As part of their “despamming” initiative, YouTube has hammered away at views in the past month, dropping views from private and deleted videos. YouTube creators like Ryan Higa and Mystery Guitar Man saw their views drop tremendously, with Higa losing more than 100 million video views.
Now YouTube is out on another purge, this time threatening to terminate accounts that buy views. However, a report from the BBC finds that a few people are still taking advantage of the pay-for-views scheme.
If you do a web search for “buy YouTube views,” you’ll come across various sites that promise thousands of views for a small fee. The BBC report states that YouTubers can buy 10,000 views for as little as £30 ($45.35) or £100 ($151.17) as well as comments to authenticate the views.
An American company, Next Big Sound, said it will release a report later in the year detailing which major artists are paying to get more views to please their record labels.
In one instance of view buying, BBC talked to English YouTube singer/songwriter Jordan Allen, who was in the process of buying YouTube views. He said that from a marketing perspective, buying YouTube views is great, but questioned the practice on moral grounds.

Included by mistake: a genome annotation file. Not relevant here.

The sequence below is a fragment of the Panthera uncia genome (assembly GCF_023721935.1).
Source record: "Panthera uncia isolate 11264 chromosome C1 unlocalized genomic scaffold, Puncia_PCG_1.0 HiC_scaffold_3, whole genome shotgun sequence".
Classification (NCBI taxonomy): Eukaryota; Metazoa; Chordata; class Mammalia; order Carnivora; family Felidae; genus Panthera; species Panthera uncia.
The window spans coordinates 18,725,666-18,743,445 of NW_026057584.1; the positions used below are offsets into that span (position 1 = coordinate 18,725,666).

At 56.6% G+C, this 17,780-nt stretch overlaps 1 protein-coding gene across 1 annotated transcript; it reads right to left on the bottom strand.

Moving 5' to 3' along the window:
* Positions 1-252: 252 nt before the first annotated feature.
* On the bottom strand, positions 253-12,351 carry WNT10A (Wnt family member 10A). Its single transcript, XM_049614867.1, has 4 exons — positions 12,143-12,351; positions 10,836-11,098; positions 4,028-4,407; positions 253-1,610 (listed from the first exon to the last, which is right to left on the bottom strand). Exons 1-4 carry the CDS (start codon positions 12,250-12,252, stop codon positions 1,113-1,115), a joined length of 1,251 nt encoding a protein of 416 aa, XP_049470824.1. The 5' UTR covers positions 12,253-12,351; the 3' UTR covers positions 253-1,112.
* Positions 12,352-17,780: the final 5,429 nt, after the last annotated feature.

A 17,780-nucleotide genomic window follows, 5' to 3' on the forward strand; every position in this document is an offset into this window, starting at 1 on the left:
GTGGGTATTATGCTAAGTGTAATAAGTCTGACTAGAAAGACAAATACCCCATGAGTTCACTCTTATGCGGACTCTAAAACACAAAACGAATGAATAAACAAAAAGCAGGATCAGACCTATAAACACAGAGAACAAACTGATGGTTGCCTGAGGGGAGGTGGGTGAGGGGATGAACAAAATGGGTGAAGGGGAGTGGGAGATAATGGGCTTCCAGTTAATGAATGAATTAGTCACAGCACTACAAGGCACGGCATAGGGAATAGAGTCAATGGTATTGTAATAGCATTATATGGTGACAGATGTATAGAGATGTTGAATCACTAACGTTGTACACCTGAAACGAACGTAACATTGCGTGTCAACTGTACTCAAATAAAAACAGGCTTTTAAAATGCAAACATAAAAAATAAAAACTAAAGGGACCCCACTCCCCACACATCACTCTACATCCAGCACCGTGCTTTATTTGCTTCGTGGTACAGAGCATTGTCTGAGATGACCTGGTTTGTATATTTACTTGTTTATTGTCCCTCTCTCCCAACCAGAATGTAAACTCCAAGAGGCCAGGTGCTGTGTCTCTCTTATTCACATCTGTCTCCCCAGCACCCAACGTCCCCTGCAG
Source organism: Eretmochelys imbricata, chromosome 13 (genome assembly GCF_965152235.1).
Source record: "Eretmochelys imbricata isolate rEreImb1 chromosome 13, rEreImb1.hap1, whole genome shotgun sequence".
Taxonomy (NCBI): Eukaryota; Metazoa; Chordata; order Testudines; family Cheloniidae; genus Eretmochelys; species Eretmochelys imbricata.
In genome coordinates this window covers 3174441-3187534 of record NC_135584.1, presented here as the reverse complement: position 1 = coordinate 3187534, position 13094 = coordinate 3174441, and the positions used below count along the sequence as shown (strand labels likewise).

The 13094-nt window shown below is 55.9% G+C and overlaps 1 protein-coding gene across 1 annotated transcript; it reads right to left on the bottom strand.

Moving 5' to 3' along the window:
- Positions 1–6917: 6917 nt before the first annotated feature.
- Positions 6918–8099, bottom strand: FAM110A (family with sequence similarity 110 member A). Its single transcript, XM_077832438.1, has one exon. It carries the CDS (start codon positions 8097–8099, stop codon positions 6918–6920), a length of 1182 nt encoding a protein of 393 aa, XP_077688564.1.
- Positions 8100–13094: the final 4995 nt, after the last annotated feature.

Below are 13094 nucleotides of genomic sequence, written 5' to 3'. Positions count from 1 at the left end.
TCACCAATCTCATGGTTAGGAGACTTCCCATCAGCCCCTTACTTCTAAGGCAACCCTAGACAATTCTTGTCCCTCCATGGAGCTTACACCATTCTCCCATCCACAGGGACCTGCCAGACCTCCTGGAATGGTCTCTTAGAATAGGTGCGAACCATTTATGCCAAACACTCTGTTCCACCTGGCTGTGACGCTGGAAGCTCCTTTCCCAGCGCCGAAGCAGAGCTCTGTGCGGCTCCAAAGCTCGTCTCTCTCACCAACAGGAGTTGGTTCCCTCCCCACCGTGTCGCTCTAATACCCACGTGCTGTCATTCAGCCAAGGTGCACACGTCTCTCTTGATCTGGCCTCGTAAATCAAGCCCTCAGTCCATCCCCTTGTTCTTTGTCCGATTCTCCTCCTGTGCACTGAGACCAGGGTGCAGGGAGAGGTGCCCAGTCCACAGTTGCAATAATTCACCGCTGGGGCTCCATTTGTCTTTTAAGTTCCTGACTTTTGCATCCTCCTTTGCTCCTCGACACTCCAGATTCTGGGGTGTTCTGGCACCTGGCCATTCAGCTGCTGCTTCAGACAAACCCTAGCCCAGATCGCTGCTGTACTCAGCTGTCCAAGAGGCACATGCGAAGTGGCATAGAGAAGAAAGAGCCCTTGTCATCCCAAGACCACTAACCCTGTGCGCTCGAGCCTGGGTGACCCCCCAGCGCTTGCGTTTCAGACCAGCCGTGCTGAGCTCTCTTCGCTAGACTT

He added: “I think in this day in age it’s so hard to break in the music industry, so you could understand why people do it. Some of the talentless things you see with 5 million hits definitely gives rise to suspicion when you can buy a million views for $3,000.”
Allen bought some YouTube views a few days after his BBC interview, and in a follow-up interview, he said that while it bumped his views, he probably wouldn’t do it again because it would be considered “cheating.”